Helene Wessel

Helene Wessel (6 July 1898 - 13 October 1969) was a German politician. From October 1949 to January 1952 she was chairwoman of the Centre Party and a founding member of the All-German People's Party, which eventually joined the SPD. She was elected to the Parlamentarischer Rat, the West German constitutional convention.

Kai-Uwe von Hassel

Kai-Uwe von Hassel (21 April 1913 – 8 May 1997) was a German politician from Schleswig-Holstein associated with the Christian Democratic Union (CDU). He served as Minister President of Schleswig-Holstein from 1954 to 1963, as Federal Minister of Defence from 1963 to 1966, and as Federal Minister for Displaced Persons, Refugees and War Victims from 1966 to 1969. From 1969 to 1972 he was the 4th President of the Bundestag.

Karl Carstens

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Langer Eugen

Langer Eugen (English: "Tall Eugene") is an office tower in the Gronau district of Bonn, Germany. It was built between 1966 and 1969. Since 2006 it has housed several United Nations organizations. Until the German Bundestag (parliament) moved to Berlin in 1999, the building was the primarily location for the offices of the members of the Bundestag. After renovations, eleven UN organizations moved into the building and it began serving as the center of the UN Campus, Bonn. Langer Eugen is protected as a landmark or listed building under the North Rhine-Westphalia Monument Protection Law. It is currently the second-tallest building in Bonn and the 43rd tallest building in Germany (excluding non-habitable structures such as radio and observation towers, steeples, and chimneys). When it was built it was briefly the second-tallest building in Germany, behind the Bayer-Hochhaus.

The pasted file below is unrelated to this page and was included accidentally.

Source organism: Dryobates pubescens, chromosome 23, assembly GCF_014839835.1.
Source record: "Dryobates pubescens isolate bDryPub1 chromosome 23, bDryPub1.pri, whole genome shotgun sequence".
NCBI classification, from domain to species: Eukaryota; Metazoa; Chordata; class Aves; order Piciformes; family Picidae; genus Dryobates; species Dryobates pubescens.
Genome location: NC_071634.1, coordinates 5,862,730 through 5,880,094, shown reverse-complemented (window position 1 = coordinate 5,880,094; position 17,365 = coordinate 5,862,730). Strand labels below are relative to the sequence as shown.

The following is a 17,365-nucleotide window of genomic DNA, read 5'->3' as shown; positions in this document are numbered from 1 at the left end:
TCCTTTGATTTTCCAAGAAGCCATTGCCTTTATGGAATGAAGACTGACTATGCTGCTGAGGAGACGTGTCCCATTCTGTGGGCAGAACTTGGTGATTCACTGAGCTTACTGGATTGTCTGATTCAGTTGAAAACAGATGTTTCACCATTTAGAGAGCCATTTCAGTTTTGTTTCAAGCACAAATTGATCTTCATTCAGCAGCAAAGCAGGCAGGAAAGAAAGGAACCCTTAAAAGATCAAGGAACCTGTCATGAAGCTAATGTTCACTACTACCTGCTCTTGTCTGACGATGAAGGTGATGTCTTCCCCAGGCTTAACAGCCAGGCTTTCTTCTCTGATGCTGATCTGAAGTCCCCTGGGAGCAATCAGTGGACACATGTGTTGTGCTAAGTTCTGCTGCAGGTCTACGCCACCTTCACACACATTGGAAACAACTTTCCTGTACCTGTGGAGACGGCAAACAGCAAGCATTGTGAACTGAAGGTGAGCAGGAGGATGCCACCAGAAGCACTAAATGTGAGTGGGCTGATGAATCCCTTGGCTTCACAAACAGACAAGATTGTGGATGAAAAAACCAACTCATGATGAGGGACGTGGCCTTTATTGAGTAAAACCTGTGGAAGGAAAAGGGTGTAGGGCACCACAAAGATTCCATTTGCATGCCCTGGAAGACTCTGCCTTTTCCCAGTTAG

List of German Christian Democratic Union politicians

A list of notable members of the Christian Democratic Union.


Ludwig Schwamb

Ludwig Schwamb (30 July 1890 in Undenheim – 23 January 1945 in Berlin) was a social-democratic jurist and politician who fought against the Nazi dictatorship in Germany as a member of the Kreisau Circle motivated by his Christian beliefs, and as a close colleague of Wilhelm Leuschner, which led to his execution as a resistance fighter.

Ludwig Schwamb came from a family with a rural Rheinhessen character. After his Abitur in Mainz, he studied law in Gießen, where he was a member of a Studentenverbindung. After being established as a lawyer for a short time, he chose a career in the civil service. In 1921, he became a graduate civil servant at the Alzey Finance Office and in 1925 he became a high government adviser in Oppenheim. After the trade unionist Wilhelm Leuschner, who was the same age as Schwamb, had become Hesse's interior minister in 1928, Schwamb's job changed and he became Leuschner's personal consultant, moving to Darmstadt, where he worked closely with Leuschner's press consultant, Carlo Mierendorff, who later became a Member of the Reichstag. Schwamb rose quickly to the Council of Ministers and the Council of State, but in 1933, after Hitler and the Nazis had seized power, he was removed from his position, as were many others whose political beliefs were at odds with the Party's goals